Information Central (c) Larry Larsen
Anyone that has spent several weeks in the Amazon catching peacock bass has
noticed that there are vast differences in the color scheme and pattern on many of the fish. Some may be differnet species while others may be variations
due to habitat or water characteristics or other factors.
Natural hybridization in peacock bass is thought to be very common by some
biologists. Peacock bass, fish belonging to the genus Cichla, are represented by five primary species, according to some sources: Cichla ocellaris, Cichla
monoculus, Cichla temensis, Cichla orinocencis, and Cichla intermedia. However
, in addition to those, there have been another 10 species recognized by some biologists.
Hybridization in nature is considered very common among some groups of
freshwater fish, depending on environmental factors. While a low frequency of
natural hybrids may be expected in the Amazon, it is possible that some hybrids may have been identified as distinct species. In the region, morphological
studies have identified natural hybrids, according to biologists.
I'm sure that Amazon anglers have all seen what they thought were hybrids,
fish sporting features of more than one species of peacock. With that in mind, I received an email from a friend
about an interesting hybrid butterfly/speckled peacock.
He wrote, "Larry: I thought you might be interested in the attached
photo (shown on right). We had some very experienced anglers on our trip plus the boat manager, and none had seen this color pattern
previously. Two fish were caught with this pattern." I have seen a few similar fish in the San Benedito River in south central Brazil that
exhibited both the butterfly and speckled markings, and I have included as the lead photo one of my pics of a similar fish.
Like most of the peacock species, the giant peacock bass, or Cichla
temensis, occurs in a variation of colors and patterns. The differences between some like the "paca" or striped peacock and the "acu" or 3-bar
, for example, are so distinct that they have often been thought to be two separate species.
"Throughout its range in lowlands Amazonia, C. temensis, is the largest
and most commercially important of the Cichla (peacock bass) species," says Paul Reiss who is studying and doing extensive research on the fish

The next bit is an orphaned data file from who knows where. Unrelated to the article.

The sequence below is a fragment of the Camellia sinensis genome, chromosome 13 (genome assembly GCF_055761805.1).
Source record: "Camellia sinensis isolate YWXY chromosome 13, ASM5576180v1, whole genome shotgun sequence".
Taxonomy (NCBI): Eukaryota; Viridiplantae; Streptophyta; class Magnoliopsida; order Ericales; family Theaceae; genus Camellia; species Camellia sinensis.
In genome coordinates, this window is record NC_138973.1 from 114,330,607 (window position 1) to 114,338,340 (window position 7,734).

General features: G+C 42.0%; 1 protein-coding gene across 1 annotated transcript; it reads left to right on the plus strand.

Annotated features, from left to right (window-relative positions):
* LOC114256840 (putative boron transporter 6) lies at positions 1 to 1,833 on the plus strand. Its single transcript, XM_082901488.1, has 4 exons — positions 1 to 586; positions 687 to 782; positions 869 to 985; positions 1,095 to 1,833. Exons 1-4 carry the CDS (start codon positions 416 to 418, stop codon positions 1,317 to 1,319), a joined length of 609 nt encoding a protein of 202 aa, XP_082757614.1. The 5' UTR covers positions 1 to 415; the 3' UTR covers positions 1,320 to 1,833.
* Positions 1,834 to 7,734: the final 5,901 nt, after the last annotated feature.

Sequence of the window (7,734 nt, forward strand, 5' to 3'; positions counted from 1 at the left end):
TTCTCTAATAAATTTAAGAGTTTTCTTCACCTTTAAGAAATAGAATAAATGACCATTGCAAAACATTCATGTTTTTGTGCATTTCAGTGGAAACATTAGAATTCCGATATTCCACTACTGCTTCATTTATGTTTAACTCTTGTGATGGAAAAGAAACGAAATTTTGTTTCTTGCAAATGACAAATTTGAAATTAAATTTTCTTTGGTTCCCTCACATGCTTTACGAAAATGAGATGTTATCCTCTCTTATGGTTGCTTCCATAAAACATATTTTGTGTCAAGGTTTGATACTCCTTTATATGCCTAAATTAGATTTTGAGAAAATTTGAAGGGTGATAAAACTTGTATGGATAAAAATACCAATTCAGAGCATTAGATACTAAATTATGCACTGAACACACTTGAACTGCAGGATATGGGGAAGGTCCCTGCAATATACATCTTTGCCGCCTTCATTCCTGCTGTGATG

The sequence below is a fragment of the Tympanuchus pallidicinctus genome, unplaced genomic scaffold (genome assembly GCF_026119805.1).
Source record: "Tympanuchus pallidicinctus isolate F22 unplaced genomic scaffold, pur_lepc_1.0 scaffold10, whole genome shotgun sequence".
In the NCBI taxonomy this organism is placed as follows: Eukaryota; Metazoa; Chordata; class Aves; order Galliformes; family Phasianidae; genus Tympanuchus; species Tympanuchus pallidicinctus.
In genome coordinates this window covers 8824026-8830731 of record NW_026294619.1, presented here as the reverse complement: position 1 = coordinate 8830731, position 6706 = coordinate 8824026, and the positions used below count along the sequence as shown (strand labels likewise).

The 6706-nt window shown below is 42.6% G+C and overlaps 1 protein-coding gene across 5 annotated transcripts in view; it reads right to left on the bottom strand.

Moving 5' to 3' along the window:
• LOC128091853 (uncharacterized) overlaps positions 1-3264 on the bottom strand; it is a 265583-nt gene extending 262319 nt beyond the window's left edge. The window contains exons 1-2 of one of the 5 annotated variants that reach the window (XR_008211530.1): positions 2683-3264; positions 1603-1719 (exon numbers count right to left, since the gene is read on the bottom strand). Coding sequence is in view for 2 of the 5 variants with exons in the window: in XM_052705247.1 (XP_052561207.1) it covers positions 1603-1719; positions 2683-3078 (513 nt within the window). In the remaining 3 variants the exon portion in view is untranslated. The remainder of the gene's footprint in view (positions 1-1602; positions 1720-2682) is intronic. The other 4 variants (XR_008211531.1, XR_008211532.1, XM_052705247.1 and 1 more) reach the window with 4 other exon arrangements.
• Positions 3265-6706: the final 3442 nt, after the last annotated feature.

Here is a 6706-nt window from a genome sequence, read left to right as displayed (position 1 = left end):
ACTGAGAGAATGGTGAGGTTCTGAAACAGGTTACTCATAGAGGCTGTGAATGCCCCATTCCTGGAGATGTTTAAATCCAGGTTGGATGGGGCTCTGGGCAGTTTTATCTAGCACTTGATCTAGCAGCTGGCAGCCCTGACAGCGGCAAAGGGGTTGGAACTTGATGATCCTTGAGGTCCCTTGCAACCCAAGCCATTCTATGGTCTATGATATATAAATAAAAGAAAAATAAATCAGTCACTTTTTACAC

. "It occurs in its two distinct forms throughout its range in the Amazon basin, and this variation has been the source of ongoing confusion
among sportfishermen, locals and even biologists."
"The two forms are even referred to by completely different common
names; the "Speckled Peacock Bass" and the "3-barred Peacock Bass" (known locally as 'Tucunare-paca' shown on right and 'Tucunare-ašu',
respectively)," he continues. "These common names are descriptive of the respective color and markings, and several possible explanations for
the variation are reflected in popular beliefs. The most common opinion among locals and sportfishermen alike is that the C. temensis variants
represent permanently different individuals within the population."
A less commonly held opinion is that they are separate species or
subspecies. Although not commonly considered among the popular beliefs, a third possibility is that they may be
color changes occurring in individuals within the population. One thought is that the cause of color and pattern
differences in C. temensis variants may be a change within individuals related to spawning or seasonal cycles.
"Specimens are commonly encountered showing characteristics intermediate between the extremes of the
variation, indicating a possible gradual change," Reiss continues. "Specimens of the 3-barred variant are not
observed at a size smaller than that associated with sexually mature individuals capable of spawning.
Observations of nests, spawning sites and fry-guarding parents have not demonstrated specimens of the
speckled variant engaged in spawning or rearing activity."
Additionally, Reiss noted that color changes related to spawning behavior have been found
in other species of the family Cichlidae, as well as other fishes. The hypothesis was tested by examining the gonad maturity of 100 specimens
displaying the full range of color and pattern variability. The results, he believes, showed clear correlation between the color and pattern
gradient and the level of gonad maturity.
"In simple terms, the more "Ašu-like" a specimen (shown on the right), the closer it was to
spawning condition, and the more "Paca-like" a specimen, the less ready it was to spawn,"
says Reiss. "This provides clear evidence that the color and pattern variants are simply
peacocks changing their clothes. Just like us, they put on their finest outfit when it's time to meet the other sex."
Editor's Note: Tips reprinted with permission from PBA's "The World of Peacock Bass" monthly